By Satish Sekar in Yaoundé © Satish Sekar (February 2nd 2022)
My first visit to Cameroon was for the African Nations Championship (CHAN). Among the legends attending it were four members of Congo’s Africa Cup of Nations (AFCON) winning team. I had made it clear that I wanted to meet and interview them. It did not happen until I ditched the ‘help’ I was given and arranged it myself – my programme did not matter as much as the contents of my bank account.
There have been a few African players named after Edson Arantes do Nascimento (Pelé). I know of only one nicknamed after another Brasilian great Eduardo Gonçalves de Andrade (Tostão). I got to meet and interview the African Tostão, Jonas Bahamboula last year.
The last time Cameroon hosted AFCON fifty years ago, it produced the unlikeliest winners ever, Congo, formerly Congo-Brazzaville.
But it could have been very different. Morocco, led by Ahmed Faras had the same record – points and goal difference – as Congo. Although Congo had scored more, it did not matter. The toss of a coin sent Morocco home and Congo towards history.
They won it on merit, beating hosts Cameroon in the semi-final 1-0. Noël Minga-Tchibinda – the only Congolese player to be named in their top ten by France Football Magazine in their African Ballon D’Or for 1972 – scored the goal that broke Cameroon’s hearts. The Indomitable Lions took out their frustrations on Zaire, beating the Leopards 5-2. But for Cameroonians, it did not matter.
Failing to host and win meant that Cameron did not embrace the class of 1972 until new FECAFOOT President Samuel Eto’o Fils invited then to tonight’s semi-final, which included great Cameroonian players like Paul Nlend and Léa Eyoum Charles – the latter winning the Ballon de Bronze for 1971. But Congo were the deserved talk of the 1972 AFCON.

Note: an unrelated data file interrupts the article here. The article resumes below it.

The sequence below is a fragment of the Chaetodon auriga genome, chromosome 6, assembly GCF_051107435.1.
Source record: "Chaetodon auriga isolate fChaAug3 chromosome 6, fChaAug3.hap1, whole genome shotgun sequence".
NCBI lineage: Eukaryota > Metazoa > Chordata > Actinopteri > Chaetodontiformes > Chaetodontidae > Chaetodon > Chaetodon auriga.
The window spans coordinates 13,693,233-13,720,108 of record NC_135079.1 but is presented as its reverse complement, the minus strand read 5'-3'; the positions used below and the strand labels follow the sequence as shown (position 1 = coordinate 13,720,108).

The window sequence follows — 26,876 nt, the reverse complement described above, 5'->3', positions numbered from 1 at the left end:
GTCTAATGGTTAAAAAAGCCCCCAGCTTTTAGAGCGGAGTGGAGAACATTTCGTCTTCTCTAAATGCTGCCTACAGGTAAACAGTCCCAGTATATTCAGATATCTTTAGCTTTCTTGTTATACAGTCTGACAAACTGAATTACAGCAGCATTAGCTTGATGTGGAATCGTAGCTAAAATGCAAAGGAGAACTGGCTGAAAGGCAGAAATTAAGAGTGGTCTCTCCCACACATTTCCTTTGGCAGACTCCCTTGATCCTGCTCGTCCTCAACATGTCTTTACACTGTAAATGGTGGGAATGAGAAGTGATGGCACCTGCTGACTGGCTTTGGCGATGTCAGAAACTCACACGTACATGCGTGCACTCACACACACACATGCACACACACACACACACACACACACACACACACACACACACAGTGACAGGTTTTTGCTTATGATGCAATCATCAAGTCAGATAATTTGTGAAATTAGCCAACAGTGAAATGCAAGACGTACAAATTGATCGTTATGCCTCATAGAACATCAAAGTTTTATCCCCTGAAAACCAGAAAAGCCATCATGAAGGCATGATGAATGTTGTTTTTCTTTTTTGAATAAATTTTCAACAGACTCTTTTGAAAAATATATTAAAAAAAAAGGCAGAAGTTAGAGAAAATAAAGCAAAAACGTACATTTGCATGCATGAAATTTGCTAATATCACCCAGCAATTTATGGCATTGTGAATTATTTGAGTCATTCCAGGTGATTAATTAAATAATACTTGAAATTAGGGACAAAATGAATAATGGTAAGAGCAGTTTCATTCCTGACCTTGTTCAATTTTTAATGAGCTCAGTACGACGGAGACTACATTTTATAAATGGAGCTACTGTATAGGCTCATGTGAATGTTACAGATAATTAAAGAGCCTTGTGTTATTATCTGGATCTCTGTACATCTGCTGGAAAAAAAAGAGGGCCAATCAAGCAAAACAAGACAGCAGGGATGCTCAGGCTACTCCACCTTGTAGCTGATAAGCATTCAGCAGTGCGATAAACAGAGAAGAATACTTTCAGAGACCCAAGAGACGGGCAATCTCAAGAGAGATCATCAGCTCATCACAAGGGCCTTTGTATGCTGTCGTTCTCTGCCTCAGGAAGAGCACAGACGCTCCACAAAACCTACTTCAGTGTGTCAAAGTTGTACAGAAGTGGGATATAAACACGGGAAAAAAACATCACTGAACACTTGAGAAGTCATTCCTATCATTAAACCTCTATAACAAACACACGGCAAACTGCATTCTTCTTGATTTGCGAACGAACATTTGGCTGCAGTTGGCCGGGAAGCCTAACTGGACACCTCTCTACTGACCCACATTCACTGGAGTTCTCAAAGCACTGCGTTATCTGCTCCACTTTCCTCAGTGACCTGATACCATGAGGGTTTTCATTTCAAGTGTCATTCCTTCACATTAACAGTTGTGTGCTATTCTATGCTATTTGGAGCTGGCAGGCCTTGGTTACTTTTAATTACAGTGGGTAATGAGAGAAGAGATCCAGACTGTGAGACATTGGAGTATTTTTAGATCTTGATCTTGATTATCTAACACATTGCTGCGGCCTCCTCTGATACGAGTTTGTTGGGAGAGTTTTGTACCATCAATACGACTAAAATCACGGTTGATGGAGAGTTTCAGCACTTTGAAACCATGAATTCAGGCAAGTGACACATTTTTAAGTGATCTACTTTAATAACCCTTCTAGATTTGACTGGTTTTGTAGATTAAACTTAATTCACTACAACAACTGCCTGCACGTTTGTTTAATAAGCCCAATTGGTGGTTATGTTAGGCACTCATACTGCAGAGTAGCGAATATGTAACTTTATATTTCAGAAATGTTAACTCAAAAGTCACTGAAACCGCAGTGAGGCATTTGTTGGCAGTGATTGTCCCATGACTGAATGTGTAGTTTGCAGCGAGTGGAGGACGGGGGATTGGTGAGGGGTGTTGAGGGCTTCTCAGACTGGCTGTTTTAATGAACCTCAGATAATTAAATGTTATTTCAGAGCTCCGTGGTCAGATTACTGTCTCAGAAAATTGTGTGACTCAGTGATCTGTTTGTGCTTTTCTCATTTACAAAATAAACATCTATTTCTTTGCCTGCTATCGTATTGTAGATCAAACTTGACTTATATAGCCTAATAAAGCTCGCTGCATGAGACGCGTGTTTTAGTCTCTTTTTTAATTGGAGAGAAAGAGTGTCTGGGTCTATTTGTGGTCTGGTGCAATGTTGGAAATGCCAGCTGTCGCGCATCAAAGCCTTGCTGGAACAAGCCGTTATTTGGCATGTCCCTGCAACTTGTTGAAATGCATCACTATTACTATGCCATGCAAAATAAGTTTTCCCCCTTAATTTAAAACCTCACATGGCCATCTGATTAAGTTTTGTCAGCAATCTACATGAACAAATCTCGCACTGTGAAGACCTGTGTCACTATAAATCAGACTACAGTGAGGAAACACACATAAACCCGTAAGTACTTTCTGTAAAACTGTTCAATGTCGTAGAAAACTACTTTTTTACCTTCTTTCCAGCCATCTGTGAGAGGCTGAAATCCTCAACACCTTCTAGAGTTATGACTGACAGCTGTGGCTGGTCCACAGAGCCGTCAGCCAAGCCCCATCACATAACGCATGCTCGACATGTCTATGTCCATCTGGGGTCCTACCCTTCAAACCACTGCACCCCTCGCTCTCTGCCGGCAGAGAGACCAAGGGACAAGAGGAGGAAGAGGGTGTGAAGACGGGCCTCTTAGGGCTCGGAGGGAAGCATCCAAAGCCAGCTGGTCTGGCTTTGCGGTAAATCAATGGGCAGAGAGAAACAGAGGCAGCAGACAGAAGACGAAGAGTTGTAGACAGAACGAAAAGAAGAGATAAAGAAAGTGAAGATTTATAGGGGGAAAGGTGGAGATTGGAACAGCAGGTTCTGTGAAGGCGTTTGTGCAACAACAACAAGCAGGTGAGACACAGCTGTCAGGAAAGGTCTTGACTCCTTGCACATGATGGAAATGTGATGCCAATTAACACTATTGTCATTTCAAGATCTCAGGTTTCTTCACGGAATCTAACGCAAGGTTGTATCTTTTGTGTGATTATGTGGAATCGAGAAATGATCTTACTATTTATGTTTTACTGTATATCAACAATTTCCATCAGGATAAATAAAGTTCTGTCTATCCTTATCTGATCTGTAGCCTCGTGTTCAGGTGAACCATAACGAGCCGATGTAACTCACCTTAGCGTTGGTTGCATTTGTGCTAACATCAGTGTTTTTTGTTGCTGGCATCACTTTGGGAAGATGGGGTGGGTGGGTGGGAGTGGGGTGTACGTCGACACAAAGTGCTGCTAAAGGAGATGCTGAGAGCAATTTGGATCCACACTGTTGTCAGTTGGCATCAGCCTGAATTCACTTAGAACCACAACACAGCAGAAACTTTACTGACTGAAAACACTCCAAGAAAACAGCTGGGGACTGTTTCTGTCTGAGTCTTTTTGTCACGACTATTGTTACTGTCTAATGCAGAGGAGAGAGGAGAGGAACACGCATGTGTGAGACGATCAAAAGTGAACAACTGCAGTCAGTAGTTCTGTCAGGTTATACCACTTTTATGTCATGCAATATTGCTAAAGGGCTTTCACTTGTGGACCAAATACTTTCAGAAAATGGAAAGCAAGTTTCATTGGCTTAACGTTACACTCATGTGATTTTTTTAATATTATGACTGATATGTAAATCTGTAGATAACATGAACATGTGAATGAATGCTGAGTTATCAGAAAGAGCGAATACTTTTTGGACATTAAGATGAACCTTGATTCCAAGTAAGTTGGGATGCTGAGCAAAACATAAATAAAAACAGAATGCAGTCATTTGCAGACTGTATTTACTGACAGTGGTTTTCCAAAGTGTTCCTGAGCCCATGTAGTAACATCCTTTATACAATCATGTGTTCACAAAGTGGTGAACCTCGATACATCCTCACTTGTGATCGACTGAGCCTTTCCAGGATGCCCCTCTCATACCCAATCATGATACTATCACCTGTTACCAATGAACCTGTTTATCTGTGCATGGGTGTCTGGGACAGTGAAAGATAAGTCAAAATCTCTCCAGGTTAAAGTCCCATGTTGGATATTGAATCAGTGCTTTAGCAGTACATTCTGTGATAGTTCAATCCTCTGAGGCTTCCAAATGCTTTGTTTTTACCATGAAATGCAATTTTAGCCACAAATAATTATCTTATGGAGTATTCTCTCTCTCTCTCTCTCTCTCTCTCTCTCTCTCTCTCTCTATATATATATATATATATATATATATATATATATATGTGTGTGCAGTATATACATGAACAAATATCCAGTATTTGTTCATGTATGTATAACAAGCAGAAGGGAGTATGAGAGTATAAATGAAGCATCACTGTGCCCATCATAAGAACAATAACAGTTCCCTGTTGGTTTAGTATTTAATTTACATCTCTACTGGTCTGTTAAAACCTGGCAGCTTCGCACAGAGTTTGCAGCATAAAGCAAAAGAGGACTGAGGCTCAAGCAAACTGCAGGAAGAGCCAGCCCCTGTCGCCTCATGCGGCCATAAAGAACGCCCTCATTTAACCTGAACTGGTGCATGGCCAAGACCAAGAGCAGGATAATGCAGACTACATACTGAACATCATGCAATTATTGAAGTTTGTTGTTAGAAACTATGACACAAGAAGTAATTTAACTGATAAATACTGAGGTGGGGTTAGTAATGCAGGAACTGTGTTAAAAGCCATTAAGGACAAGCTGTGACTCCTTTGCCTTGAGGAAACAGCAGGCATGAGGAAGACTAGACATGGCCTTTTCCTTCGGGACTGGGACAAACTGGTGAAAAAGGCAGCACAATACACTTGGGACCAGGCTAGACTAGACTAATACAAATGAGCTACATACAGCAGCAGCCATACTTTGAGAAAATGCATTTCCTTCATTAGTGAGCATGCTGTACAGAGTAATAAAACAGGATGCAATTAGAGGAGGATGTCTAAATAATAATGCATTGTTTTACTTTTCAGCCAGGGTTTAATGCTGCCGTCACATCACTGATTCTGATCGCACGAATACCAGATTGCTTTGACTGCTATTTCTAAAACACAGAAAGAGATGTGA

A Grave Error
The Red Devils (Congo) beat Mali 3-2 in the final to seize the least expected AFCON trophy ever. Despite journalists who voted for the African Player of the Year (APotY) Award for 1972 attending the AFCON only Minga-Tchibinda was included in the top ten. This is an inexplicable slight.
Jean-Michel M’Bono was not in the Team of the Tournament – an incredible omission as he was the second top scorer with four goals (two braces, including one in the final) and setting up the championship winning goal for the Player of the Tournament, François M’Pelé. Both M’Bono and M’Pelé were conspicuous by their absence from the African Ballon D’Or top ten for 1972. Other notable absentees were AFCON1972’s top scorer, Cheikh Fantamady Keïta (5) and the Zambian Goal King, Godfrey Chitalu.
Compounding the Error
Last year I was in Cameroon for the CHAN. I met and interviewed four members of the Red Devils’ AFCON triumph. They included Africa’s Tostão, Augustin Ndouli and Gabriel Dengaki. The interview will be published shortly, along with photos of the AFCON champions. They were invited to Cameroon for the CHAN, 49 years after their sensational victory in Cameroon.
However, despite others from that era rightly being here – African Ballon D’Or winner for 1972, Guinea’s Chérif Souleymane – for example, there were notable omissions from that tournament. By his exceptional standards, the first African Ballon D’Or winner, Salif Keïta had an ordinary tournament, but Cheikh Fantamady Keïta was the top scorer at Cameroon’s AFCON. Both are conspicuous by their absence too.
On March 5th – the 50th anniversary of their remarkable triumph, the 1972 Red Devils’ achievement will be celebrated in Brazzaville.
It will be a great pity if they were not part of Cameroon’s second AFCON.